PERRY/Lottery at what cost?
Wednesday, February 8, 2017 6:00 PM
The lottery conjures dreams of vanishing financial troubles through a winning ticket. According to the National Endowment for Financial Education, about 70 percent of big lottery winners end up bankrupt within a few years of claiming their prize. Some policy makers want the State of Mississippi to buy a ticket.
Mississippians repealed the Constitutional prohibition against lotteries with 53 percent of the vote in 1992. Since then, the legislature has declined to create one and governors of Mississippi generally have opposed a lottery. But at his State of the State Address last month, Governor Phil Bryant cracked the door on a policy change.
“I am open to a general discussion regarding the implementation of a state lottery,” Bryant said. He noted Arkansas “received $80 million from its lottery last fiscal year. That kind of data demands attention. When we see traffic crowded on the Mississippi River bridge taking revenue to our neighboring state, it may be time to face a new reality. We can no longer contain the people’s desire for a lottery; we can only force them to travel.”
Some Mississippians oppose lotteries or gambling on religious grounds. I don’t dismiss those beliefs, but when it comes to public policy, that ship has sailed (or rather docked) with the advent of casinos.
What casinos provide - that a lottery does not - are ancillary economic benefits. Casinos bring with them hotels and resorts, restaurants and golf courses, thousands of employees spending money as an economic multiplier. From a public policy position, would a lottery cannibalize casinos? The hospitality industry has thousands of jobs outside the gambling sphere which are dependent upon casino profitability. If profitability decreases, would that diminish an entire economic sector?
I doubt a lottery would diminish a gambler’s plan to drive hours to the Coast or Tunica to play table games, or spend a day or two at a casino. Perhaps a lottery would diminish local walk-ins from playing slot machines. Whatever the result, lottery revenue would need to match and exceed any lost casino related revenue for it to be a smart move for the state.
But there is a major difference between casinos and a lottery. The state taxes casinos. The state becomes an active partner with a vested interest in the success of its lottery monopoly. That partnership markets the lottery to increase participation and thus increase the financial reward to the partnership.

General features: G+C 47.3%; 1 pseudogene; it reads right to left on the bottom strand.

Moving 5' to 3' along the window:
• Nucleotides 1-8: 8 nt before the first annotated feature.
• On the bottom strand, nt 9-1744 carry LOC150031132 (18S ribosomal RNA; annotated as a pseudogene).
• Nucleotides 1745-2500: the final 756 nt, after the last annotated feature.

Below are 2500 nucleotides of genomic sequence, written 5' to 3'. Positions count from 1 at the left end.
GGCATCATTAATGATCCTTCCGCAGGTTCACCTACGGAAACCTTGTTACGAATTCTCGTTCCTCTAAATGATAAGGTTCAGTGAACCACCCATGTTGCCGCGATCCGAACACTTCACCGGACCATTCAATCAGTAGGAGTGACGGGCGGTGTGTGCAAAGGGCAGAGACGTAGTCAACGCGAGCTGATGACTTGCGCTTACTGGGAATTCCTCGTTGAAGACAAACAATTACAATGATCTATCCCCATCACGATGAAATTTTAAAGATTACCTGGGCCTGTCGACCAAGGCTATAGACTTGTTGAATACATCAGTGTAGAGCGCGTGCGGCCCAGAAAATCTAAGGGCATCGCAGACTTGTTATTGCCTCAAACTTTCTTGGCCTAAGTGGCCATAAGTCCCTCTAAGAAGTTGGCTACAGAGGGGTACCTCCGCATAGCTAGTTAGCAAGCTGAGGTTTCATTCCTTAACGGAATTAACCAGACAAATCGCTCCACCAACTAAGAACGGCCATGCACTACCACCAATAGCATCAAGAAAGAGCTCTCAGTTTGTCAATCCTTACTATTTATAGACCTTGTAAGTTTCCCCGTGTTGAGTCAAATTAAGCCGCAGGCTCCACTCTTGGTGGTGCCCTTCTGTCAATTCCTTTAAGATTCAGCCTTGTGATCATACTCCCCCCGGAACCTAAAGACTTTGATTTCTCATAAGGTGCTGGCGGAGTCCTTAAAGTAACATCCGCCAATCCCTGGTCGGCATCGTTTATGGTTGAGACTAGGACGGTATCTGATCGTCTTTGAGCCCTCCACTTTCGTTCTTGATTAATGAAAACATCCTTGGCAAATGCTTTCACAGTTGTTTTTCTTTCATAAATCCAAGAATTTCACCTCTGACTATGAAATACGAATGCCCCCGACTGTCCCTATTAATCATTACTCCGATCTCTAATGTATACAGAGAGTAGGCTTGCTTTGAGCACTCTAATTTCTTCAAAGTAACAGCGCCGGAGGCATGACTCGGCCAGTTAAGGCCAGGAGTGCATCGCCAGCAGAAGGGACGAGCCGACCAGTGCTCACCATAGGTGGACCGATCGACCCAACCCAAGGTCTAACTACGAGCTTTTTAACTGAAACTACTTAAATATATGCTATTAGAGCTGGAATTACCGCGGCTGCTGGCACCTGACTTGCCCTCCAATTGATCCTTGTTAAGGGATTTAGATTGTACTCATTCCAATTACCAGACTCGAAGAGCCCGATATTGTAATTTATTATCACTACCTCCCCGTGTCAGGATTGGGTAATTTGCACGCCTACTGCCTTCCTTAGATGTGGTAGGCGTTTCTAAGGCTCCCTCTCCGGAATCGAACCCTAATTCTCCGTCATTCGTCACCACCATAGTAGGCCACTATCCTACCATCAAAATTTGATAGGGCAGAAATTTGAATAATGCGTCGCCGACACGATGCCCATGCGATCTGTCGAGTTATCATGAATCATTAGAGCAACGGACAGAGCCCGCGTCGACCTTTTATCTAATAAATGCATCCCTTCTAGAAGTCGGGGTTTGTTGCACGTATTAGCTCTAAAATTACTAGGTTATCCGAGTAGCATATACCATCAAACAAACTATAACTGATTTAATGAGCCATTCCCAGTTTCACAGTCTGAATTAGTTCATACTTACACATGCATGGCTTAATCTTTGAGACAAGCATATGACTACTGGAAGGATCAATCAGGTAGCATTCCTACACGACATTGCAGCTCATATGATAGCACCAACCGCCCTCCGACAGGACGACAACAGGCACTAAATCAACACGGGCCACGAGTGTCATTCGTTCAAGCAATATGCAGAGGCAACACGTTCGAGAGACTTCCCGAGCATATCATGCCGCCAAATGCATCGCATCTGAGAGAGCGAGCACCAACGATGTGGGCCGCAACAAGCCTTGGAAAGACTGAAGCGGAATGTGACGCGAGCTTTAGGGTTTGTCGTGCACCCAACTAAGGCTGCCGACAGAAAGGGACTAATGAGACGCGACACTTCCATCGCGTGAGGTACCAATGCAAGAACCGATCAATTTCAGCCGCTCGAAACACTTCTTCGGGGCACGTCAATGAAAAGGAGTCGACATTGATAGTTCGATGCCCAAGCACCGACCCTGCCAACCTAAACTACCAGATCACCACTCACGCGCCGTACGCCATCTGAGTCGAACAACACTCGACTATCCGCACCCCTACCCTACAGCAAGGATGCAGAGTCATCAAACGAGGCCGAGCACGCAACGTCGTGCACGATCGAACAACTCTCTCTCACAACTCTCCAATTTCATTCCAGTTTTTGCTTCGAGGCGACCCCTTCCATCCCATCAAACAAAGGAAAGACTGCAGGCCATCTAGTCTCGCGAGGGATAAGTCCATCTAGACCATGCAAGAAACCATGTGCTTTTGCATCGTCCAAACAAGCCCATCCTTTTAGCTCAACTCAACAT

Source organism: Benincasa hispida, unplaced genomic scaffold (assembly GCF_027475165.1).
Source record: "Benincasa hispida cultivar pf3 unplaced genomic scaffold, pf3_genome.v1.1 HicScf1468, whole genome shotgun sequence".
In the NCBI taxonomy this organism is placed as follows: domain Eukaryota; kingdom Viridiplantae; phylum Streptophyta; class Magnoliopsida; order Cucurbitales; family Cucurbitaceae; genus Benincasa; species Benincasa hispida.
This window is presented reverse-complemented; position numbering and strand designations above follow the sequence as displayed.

States spend millions of dollar on marketing the lottery to encourage people to buy tickets. That’s because advertising works. People respond and studies show the greatest response for lotteries come from the poorest 20 percent of the population. Those who can least afford to spend money on lottery tickets spend the greatest percentage of their income on tickets. And the state is an active player in pushing the “buy lottery tickets” message to these people.
The public policy conflict is obvious. The state is also an active player in assisting those in poverty meet their basic needs for food, housing and healthcare. Ultimately, the state’s policy toward those receiving such benefits should be – when possible – to encourage them to rise out of poverty; not targeting them with lottery illusions. Through a lottery, the state on one hand encourages irresponsible financial behavior from those in poverty it seeks with the other hand to help.
When balancing the books on a lottery, the state should subtract from the “new revenue” the costs of weakening its own anti-poverty policies.
Meanwhile, studies show children tend to mimic their parents’ attitude toward lotteries, and participating in lotteries when young promotes future risky financial behavior.
Mississippi Treasurer Lynn Fitch has championed financial literacy in public education. She launched a public-private partnership called “TEAM” (Treasurer’s Education About Money) to teach students to manage finances through online courses, as well as provide professional financial literacy development for teachers. She wrote last year, “It’s no coincidence that Mississippi ranks at the very top in poverty and at the very bottom in financial literacy. To break the cycle of poverty here and elsewhere, we need to teach the next generation the language of money. Understanding financial matters and the benefits of saving can also help make it possible for families and students to invest in themselves through higher education.”
Studies suggest low-income lottery players believe a winning ticket provides a better, easier alternative than building savings. Again, you have the government marketing a policy in contradiction to the financial literacy policies it promotes in schools.
Governor Bryant is open to the lottery discussion. Lieutenant Governor Tate Reeves has said he would consider it if a case could be made. Attorney General Jim Hood has suggested the lottery as a funding source for public education. But House Speaker Philip Gunn remains the greatest impediment to a lottery. The discussion continues.
Brian Perry is a partner with Capstone Public Affairs, LLC. Reach him at email@example.com or @CapstonePerry on Twitter.